Print this Page

World News

African Festival In Desert: The Tuaregs Of Niger, Africa Meet The American West
Published August 4, 2008

The festival will help raise money for the Center for Nomadic Life and assist the nomads displaced and affected by the current government insecurity in Niger over uranium trade.

A one-of-a-kind benefit event will take place on August 9 on a ranch in the hills above Ojai, California (two hours north of Los Angeles). Hosted by the Ojai-based Nomad Foundation, the Cure Salé is a nomadic festival based on the ancient traditions of the Tuareg tribe from the deserts of Niger, Africa.

 

Says Nomad Foundation founder and executive director, Leslie Clark, "The festival represents an historic meeting of two herding cultures, the Tuareg of the Saharan Desert and the cowboy of the American West. As someone who lives in both worlds, I'm excited to bring them together in an effort to help introduce and preserve the Tuareg traditions and remind us that we're more alike than we are different."

 

A resident of Ojai and Agadez, Niger, Clark founded the Nomad Foundation in 2002 after continued travels to West Africa, and Niger in particular, for her painting. Soon she'd become inspired by the cultural traditions of music, craft, leather making and jewelry design and the rituals of Tuareg life from goat-herding to donkey races to receiving the three cups of tea. She decided to dedicate her life to helping Tuaregs adapt to modern life while still retaining their cultural heritage. Her foundation does this through work in water, education, health and through its travel arm, Nomad Adventures.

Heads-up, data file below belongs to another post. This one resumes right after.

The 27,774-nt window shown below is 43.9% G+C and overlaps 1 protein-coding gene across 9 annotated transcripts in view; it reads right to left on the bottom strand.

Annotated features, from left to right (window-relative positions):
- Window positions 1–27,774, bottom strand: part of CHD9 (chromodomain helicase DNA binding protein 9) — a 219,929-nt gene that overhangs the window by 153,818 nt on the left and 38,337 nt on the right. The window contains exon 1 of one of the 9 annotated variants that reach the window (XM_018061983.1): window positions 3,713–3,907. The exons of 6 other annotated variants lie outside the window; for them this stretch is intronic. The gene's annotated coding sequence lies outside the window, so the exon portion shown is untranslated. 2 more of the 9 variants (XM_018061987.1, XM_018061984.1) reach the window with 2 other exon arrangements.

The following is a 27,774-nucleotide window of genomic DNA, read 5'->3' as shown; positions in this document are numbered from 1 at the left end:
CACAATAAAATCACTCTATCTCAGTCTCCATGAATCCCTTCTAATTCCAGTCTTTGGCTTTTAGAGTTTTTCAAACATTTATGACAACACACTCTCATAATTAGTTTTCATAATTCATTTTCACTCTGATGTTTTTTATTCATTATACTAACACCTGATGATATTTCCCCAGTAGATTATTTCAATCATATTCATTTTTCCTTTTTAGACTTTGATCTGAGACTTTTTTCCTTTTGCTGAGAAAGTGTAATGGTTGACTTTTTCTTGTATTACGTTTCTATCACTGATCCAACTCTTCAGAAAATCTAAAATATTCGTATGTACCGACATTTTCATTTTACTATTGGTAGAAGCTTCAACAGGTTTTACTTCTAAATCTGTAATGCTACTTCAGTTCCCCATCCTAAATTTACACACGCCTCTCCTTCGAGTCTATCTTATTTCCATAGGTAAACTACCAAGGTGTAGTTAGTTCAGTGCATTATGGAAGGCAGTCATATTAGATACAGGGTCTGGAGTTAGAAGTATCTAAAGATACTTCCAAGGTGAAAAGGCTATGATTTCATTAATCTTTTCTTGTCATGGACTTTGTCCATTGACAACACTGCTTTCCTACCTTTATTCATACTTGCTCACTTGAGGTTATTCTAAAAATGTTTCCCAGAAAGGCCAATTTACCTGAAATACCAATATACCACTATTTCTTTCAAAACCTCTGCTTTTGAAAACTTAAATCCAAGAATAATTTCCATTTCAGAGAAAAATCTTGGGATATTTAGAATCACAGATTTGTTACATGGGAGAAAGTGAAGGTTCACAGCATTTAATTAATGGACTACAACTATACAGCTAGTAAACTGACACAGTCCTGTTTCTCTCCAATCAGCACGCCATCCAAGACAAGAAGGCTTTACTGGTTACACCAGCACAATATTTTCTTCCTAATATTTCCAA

Adds Clark, "Our goal is to give the Tuareg in America the opportunity to celebrate in their traditional way at a moment when this is not possible in their own beloved country of Niger, due to political problems."

 

Tuaregs, or the "blue men" as they're known, have been subjects of curiosity in films (Hidalgo Sahara), books (Sheltering Sky), media (New York Times) and exhibitions sponsored by the Smithsonian Institute. Clarke helped introduce California to Tuareg life through her Nomad Gallery, where she sells her paintings of nomadic life and crafts made by Tuareg men and women of Niger.   

  

Ticket Information: Call (805) 646-1706 or visit www.nomadfoundation.org

$125 - Includes dinner and concert

$45 - Concert only

$1200 - Enjoy day and concert in a private decorated tent. Table for 8 guests.

  

Schedule of events: 4:00-5:30pm- Welcome

 

· Get acquainted while enjoying appetizers and no host martini bar.